We held three sessions, learning the difference between rocks and minerals, the three basic kinds of rocks and the lay of the land in the Tennessee Valley indoors, then took a long outdoor adventure hike with the students and their parents/homeroom teachers. Ijams is a wonderful place to study geology because we have such dramatic topography. We looked for evidence of the three rock formations that serve as the nature center's bedrock: shale, sandstone and limestone—sedimentary rocks all.

Dictionary: "Sedimentary rocks are types of rock that are formed by the deposition and subsequent cementation of that material at the Earth's surface and within bodies of water."

Ijams has been connecting children with nature since the 1920s. Old school? Yep. And we are proud of it! 

Supplied photos by teacher/moms Hope Turner and Linda Knott.

- Stephen Lyn Bales













Tuesday, February 14, 2017

Happy Valentine's Day from the folks at Ijams


Naturally from the Heart at Ijams.

Last Saturday we celebrated the holiday early. And our new naturalist/educator Christie Collins helped spread the love. She held a Valentine card making workshop using materials from Mother Nature. 

Everyone took a short hike to collect special natural items before creating handmade, one-of-a-kind greeting cards. It was open to all ages and all supplies were be provided.


Friday, February 10, 2017

Ijams bluebird box workshop creates new homes for birds



We are rapidly approaching the end of February and soon thereafter the arrival of verdant spring.

Male eastern bluebirds (Sialia sialis) will be claiming their territories and chortling to attract female partners. If their songs are enticing, their territories bountiful and their plumage pleasing, the hopeful males will succeed. They like to nest in open areas, large yards, fields and meadows where they hawk for insects, their principal food source.

Thanks to all who came to our Bluebird Box Workshop last Saturday and built a nest box of their very own. In all, 17 pairs of eastern bluebirds will find a cheery new knotty-pine home to raise a family or two this year.

Ijams has been getting people in touch with nature since the 1920s.

- Stephen Lyn Bales







Tuesday, February 7, 2017

Frogs, tadpoles, newts. The TN Naturalists @ Ijams found plenty




The ponds were full in early May. They overflowed with life. And our 2016 class of the TN Naturalist @ Ijams learned and searched for amphibians—frogs, toads, salamanders and newts—and they were not hard to find.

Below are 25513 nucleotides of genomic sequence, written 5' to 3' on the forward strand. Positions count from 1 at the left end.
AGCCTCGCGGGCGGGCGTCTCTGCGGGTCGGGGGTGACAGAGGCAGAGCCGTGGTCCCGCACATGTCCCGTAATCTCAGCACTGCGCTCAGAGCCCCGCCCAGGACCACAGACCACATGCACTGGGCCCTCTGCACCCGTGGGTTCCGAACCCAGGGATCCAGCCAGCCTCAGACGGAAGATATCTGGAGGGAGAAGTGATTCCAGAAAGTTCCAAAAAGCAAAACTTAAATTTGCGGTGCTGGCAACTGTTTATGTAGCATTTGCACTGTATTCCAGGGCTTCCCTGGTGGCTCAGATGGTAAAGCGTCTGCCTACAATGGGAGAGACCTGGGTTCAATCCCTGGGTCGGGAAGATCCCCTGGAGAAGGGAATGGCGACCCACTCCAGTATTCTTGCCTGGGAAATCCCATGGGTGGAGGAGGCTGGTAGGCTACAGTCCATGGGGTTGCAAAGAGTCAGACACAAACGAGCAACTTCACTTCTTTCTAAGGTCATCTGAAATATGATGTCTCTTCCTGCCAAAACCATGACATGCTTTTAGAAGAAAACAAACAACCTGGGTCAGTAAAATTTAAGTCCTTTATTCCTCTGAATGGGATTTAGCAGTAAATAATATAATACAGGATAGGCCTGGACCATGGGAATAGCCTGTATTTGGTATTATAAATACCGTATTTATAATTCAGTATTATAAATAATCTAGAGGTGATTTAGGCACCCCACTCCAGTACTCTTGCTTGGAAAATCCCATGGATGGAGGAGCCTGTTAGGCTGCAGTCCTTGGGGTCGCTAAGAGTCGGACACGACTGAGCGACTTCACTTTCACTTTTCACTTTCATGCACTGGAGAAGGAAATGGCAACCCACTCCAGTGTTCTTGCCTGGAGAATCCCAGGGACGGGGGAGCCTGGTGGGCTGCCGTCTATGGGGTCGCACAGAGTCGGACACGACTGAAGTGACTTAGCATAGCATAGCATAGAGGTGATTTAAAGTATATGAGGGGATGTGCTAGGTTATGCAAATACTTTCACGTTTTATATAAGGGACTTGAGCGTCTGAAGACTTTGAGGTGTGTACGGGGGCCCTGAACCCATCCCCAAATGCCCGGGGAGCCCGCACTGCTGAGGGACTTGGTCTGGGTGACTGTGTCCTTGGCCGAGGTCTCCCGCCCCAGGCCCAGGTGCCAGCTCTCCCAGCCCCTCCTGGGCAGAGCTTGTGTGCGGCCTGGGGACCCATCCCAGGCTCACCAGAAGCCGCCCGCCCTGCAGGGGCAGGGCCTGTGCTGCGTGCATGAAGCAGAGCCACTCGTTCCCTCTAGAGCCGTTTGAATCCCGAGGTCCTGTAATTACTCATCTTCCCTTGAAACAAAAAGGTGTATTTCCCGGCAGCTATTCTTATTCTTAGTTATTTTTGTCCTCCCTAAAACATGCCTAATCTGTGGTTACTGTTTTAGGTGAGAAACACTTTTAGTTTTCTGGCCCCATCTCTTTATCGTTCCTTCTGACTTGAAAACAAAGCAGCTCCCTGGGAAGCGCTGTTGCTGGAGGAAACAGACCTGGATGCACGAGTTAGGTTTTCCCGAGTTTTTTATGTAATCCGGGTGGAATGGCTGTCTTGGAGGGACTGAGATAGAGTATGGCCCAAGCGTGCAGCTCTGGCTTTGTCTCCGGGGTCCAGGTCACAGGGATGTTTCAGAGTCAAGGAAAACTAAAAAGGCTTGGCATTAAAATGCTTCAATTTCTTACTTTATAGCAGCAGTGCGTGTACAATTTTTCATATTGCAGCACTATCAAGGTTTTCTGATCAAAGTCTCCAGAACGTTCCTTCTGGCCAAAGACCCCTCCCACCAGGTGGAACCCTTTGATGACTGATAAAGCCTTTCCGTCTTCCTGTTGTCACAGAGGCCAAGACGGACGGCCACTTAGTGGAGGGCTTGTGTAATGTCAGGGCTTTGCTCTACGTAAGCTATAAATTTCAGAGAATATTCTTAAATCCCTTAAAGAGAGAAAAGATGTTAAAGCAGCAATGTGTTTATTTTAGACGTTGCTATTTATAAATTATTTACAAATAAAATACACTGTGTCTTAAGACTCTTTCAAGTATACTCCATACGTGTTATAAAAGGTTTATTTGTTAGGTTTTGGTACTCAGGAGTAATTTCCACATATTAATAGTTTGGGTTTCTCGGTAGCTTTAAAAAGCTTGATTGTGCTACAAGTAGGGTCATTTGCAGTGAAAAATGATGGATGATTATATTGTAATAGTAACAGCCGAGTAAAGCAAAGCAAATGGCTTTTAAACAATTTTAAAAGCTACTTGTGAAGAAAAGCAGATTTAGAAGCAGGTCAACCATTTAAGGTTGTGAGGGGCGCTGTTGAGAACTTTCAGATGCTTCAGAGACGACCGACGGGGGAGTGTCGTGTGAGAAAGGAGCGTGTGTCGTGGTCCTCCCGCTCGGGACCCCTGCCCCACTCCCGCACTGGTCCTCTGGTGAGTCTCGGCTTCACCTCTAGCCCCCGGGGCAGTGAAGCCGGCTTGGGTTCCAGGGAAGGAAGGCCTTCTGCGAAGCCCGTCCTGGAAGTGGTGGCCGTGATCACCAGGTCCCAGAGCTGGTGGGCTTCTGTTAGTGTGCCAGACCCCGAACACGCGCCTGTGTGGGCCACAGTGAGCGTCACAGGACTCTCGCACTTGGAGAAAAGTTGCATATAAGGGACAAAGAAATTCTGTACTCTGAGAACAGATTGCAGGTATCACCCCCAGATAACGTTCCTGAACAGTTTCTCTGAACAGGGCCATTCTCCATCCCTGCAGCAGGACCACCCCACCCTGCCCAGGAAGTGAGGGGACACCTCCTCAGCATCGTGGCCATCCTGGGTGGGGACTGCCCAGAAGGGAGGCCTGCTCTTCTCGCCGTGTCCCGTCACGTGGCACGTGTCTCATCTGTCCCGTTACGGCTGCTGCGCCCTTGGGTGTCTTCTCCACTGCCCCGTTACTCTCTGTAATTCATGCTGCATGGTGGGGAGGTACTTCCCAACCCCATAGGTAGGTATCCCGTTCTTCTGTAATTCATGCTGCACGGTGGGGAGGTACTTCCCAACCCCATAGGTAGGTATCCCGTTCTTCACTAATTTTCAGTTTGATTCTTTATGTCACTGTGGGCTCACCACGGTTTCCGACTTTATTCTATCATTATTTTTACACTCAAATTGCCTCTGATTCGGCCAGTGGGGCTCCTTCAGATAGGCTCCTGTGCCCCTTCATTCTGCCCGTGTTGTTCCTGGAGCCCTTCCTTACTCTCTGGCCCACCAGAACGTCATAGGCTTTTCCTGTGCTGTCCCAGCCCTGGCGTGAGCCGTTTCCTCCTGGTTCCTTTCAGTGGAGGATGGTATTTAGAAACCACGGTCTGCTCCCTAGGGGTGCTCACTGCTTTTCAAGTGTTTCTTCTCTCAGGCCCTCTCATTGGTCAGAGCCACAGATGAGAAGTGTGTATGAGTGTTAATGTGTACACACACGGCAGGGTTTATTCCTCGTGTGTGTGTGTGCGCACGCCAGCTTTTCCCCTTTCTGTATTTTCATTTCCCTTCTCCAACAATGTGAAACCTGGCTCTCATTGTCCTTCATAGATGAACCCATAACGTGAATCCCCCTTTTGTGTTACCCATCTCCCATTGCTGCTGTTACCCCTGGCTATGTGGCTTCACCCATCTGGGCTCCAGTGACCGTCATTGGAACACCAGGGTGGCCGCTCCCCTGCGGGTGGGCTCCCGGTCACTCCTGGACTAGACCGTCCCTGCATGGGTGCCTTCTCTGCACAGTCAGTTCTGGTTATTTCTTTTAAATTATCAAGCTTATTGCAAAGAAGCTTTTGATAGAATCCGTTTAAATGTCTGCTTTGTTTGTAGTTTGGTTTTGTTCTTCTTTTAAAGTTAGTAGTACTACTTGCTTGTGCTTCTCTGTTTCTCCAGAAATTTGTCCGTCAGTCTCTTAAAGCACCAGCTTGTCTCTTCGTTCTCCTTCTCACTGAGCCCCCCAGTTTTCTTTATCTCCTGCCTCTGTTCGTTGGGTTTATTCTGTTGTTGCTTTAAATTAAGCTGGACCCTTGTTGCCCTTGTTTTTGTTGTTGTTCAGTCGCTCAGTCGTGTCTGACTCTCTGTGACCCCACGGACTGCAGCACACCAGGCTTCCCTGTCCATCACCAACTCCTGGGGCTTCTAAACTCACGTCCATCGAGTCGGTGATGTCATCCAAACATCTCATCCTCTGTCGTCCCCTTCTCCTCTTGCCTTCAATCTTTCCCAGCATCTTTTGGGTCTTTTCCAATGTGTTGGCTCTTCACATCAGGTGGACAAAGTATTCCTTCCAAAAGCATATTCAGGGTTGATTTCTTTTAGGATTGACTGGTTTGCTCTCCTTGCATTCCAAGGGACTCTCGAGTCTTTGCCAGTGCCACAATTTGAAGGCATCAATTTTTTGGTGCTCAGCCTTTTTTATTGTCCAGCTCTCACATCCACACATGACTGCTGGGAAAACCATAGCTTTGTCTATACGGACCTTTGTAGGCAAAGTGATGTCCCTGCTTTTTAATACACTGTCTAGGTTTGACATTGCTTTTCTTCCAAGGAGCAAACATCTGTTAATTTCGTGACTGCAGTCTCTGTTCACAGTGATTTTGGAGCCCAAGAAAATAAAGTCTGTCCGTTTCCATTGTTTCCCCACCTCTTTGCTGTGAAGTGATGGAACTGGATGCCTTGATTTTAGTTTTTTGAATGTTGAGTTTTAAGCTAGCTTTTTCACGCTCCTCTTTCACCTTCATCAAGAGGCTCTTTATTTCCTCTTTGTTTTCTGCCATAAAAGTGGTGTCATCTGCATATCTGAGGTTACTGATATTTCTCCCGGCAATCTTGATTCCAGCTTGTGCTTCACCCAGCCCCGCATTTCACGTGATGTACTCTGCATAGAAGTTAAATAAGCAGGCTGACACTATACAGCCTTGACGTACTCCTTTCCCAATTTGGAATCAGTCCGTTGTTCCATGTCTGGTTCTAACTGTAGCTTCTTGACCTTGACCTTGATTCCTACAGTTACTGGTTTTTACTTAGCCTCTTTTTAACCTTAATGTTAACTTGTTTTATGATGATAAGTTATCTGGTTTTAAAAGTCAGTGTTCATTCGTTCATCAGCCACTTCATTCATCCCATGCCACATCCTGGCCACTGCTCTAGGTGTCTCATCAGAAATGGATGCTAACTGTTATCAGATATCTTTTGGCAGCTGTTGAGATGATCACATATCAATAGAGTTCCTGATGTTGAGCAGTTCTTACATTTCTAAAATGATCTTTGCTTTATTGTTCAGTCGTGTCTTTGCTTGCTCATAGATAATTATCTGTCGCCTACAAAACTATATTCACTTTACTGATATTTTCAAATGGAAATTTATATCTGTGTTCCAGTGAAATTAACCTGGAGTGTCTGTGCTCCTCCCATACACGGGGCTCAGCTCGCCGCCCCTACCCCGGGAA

2016 was the fourth year that Ijams has been involved in this state-wide program. In addition to the 40 hours of classes, students must put in 40 hours of volunteer work at Ijams or elsewhere. After all the classes and volunteer requirements are met, the students become certified Tennessee Naturalists. 

We are currently enrolling the TN Naturalists @ Ijams class for 2017. It's open to any adult over the age of 18. For information call, Lauren at (865) 577-4717, ext. 135.

Our first 2016 meeting was in March, click: Introduction.

All photos by Rex McDaniel 






Tuesday, January 31, 2017

Reptiles? The TN Naturalists @ Ijams class found 'em



The 2016 class of the TN Naturalist @ Ijams met last May for their fourth in a series of 13 classes.

They learned about local Reptiles. Ijams own Dr. Louise Conrad hosted the class outing and several turtles and one lone water snake were found


2016 was the fourth year that Ijams has been involved in this state-wide program. In addition to the 40 hours of classes, students must put in 40 hours of volunteer work at Ijams or elsewhere. After all the classes and volunteer requirements are met, the students become certified Tennessee Naturalists. 

We are currently enrolling the TN Naturalists @ Ijams class for 2017. It's open to any adult over the age of 18. For information call, Lauren at (865) 577-4717, ext. 135.

Our first meeting in March, click: Introduction.

All photos by Rex McDaniel 






What about me? I maintain a constant body temperature. No reptile can do that!